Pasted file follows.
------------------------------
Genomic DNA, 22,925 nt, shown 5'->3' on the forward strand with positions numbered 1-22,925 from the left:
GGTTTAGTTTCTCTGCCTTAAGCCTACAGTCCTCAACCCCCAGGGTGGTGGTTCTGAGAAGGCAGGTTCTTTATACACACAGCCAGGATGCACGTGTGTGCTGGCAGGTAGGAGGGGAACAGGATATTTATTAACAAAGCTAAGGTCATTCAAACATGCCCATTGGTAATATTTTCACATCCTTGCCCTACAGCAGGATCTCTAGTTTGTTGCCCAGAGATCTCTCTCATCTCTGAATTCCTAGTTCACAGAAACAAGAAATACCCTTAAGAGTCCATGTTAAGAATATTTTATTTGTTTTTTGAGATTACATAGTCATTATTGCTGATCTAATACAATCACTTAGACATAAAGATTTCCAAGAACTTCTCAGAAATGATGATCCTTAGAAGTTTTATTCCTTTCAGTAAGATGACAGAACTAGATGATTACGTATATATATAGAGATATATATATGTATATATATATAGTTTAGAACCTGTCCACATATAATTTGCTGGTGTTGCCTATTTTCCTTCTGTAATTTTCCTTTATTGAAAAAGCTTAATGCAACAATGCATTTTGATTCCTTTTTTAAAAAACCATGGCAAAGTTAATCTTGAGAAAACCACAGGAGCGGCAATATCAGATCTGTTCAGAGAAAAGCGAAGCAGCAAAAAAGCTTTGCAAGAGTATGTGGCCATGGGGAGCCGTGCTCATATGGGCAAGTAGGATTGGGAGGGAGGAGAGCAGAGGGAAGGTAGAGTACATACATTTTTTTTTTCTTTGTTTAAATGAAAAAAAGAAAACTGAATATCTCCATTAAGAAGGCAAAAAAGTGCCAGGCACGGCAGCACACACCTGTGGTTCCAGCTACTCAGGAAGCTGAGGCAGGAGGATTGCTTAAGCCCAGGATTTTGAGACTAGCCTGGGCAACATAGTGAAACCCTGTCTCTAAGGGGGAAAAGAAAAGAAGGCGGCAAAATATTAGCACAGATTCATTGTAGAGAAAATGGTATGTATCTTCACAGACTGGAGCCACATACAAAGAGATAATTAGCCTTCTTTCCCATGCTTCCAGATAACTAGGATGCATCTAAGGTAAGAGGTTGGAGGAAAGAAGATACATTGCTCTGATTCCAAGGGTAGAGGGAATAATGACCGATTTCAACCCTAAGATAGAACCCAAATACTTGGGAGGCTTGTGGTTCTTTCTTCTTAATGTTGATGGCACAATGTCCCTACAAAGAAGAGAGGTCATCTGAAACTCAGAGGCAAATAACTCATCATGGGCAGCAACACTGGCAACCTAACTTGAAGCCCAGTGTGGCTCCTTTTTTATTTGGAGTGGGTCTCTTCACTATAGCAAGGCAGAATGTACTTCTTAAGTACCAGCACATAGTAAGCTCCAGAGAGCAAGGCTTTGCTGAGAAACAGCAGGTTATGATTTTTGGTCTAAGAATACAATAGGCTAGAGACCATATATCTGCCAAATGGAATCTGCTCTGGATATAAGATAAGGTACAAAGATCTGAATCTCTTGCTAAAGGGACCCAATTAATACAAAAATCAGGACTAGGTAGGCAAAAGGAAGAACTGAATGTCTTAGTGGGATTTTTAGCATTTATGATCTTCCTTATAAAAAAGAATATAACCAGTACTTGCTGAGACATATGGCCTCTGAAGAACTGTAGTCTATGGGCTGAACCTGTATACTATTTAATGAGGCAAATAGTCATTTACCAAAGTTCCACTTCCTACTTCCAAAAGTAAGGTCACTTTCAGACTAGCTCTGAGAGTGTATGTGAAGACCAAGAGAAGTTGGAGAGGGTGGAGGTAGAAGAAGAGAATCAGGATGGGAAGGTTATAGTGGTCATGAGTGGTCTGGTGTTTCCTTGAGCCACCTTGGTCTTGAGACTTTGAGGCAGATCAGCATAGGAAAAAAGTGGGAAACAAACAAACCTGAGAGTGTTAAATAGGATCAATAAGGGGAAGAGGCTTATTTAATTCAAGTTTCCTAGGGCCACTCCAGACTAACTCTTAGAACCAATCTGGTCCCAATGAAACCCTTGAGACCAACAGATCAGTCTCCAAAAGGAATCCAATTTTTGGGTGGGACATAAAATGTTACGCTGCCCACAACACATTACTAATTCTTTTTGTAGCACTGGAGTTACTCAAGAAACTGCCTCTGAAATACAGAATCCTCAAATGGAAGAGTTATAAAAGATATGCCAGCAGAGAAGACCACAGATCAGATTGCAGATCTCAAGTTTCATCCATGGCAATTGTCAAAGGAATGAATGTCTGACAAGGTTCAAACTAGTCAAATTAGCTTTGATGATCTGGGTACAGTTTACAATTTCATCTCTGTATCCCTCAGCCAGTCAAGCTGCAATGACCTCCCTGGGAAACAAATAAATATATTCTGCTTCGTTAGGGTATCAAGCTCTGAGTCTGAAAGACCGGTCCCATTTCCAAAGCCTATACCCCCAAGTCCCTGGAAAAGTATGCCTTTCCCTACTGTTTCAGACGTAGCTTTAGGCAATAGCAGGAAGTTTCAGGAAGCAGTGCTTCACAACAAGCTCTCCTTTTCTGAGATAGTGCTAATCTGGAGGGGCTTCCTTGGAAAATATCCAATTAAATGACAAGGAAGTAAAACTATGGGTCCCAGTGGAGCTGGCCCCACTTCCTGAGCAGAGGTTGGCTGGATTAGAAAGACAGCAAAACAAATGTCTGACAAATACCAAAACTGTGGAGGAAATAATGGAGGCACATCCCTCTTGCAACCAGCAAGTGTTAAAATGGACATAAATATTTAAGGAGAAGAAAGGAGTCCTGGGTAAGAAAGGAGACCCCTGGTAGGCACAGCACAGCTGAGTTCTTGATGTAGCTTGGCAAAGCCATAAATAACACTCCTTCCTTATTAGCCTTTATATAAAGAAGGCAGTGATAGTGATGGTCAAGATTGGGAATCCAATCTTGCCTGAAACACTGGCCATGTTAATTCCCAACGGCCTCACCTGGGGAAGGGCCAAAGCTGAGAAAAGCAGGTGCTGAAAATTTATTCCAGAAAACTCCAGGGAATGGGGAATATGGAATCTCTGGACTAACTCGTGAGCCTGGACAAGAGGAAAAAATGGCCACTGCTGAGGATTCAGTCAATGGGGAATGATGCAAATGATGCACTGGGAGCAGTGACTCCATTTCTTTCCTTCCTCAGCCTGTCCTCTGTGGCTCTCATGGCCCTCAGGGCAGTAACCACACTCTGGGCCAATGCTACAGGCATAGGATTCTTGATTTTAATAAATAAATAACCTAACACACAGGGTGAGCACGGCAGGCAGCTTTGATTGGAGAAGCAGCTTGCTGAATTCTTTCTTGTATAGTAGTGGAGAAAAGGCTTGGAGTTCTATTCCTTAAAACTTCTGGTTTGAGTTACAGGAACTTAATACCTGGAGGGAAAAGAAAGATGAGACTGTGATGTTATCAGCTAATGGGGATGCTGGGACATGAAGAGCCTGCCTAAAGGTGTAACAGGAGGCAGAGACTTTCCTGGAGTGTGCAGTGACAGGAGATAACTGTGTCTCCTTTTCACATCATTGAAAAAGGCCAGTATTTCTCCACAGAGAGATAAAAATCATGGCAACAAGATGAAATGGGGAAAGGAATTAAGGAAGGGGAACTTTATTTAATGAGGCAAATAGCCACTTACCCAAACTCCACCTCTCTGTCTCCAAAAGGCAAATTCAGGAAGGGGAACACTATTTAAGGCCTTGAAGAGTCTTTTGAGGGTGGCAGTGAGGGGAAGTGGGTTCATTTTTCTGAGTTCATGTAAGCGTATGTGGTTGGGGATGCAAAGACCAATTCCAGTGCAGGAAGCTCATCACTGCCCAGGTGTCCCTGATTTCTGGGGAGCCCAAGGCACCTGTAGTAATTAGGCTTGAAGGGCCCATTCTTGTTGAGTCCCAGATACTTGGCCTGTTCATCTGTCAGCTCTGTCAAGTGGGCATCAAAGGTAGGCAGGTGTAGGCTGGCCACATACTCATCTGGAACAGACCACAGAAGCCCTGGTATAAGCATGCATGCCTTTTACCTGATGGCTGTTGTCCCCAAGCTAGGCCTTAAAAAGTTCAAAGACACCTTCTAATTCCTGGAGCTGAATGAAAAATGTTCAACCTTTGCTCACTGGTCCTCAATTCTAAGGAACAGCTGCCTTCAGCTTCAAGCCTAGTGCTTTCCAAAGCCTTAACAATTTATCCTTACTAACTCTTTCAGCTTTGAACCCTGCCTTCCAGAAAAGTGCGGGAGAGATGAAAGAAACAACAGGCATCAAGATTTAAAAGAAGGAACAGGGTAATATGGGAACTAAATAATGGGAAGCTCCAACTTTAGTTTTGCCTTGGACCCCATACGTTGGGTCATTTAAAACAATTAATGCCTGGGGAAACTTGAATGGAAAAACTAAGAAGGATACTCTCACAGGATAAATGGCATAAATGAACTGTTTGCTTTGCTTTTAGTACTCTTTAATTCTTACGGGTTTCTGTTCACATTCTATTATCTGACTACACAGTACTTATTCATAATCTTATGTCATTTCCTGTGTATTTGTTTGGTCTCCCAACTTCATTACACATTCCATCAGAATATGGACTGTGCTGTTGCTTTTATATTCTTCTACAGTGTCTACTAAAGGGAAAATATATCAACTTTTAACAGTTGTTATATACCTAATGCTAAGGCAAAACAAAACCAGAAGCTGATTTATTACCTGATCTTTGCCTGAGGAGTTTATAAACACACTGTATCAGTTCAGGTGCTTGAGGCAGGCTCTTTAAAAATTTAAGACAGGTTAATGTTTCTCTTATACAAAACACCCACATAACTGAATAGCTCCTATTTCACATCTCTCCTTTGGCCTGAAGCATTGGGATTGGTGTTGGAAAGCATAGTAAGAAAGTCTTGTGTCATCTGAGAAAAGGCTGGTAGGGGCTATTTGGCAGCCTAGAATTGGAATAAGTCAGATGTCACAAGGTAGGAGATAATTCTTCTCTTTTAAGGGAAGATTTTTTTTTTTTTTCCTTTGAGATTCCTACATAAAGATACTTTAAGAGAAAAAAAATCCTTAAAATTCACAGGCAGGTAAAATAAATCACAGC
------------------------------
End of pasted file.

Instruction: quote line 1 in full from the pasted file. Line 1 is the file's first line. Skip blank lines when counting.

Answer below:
Genomic DNA, 22,925 nt, shown 5'->3' on the forward strand with positions numbered 1-22,925 from the left: